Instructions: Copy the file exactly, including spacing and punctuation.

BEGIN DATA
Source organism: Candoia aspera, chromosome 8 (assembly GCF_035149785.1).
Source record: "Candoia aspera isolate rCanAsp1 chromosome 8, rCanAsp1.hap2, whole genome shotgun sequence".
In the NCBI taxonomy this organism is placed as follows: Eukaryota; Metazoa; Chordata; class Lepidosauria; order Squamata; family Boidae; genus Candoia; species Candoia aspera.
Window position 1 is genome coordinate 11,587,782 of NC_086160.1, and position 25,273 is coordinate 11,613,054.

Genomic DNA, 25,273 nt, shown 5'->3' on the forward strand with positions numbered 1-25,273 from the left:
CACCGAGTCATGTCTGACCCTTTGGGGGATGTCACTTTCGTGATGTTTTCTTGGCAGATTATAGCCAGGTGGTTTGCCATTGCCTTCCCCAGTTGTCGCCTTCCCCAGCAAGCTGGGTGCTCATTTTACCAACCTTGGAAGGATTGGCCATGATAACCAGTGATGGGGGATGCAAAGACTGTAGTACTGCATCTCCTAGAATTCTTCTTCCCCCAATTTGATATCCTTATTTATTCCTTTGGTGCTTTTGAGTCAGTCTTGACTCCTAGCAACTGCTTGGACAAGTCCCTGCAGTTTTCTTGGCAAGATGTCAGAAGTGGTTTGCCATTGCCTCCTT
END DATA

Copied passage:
Source organism: Candoia aspera, chromosome 8 (assembly GCF_035149785.1).
Source record: "Candoia aspera isolate rCanAsp1 chromosome 8, rCanAsp1.hap2, whole genome shotgun sequence".
In the NCBI taxonomy this organism is placed as follows: Eukaryota; Metazoa; Chordata; class Lepidosauria; order Squamata; family Boidae; genus Candoia; species Candoia aspera.
Window position 1 is genome coordinate 11,587,782 of NC_086160.1, and position 25,273 is coordinate 11,613,054.

Genomic DNA, 25,273 nt, shown 5'->3' on the forward strand with positions numbered 1-25,273 from the left:
CACCGAGTCATGTCTGACCCTTTGGGGGATGTCACTTTCGTGATGTTTTCTTGGCAGATTATAGCCAGGTGGTTTGCCATTGCCTTCCCCAGTTGTCGCCTTCCCCAGCAAGCTGGGTGCTCATTTTACCAACCTTGGAAGGATTGGCCATGATAACCAGTGATGGGGGATGCAAAGACTGTAGTACTGCATCTCCTAGAATTCTTCTTCCCCCAATTTGATATCCTTATTTATTCCTTTGGTGCTTTTGAGTCAGTCTTGACTCCTAGCAACTGCTTGGACAAGTCCCTGCAGTTTTCTTGGCAAGATGTCAGAAGTGGTTTGCCATTGCCTCCTT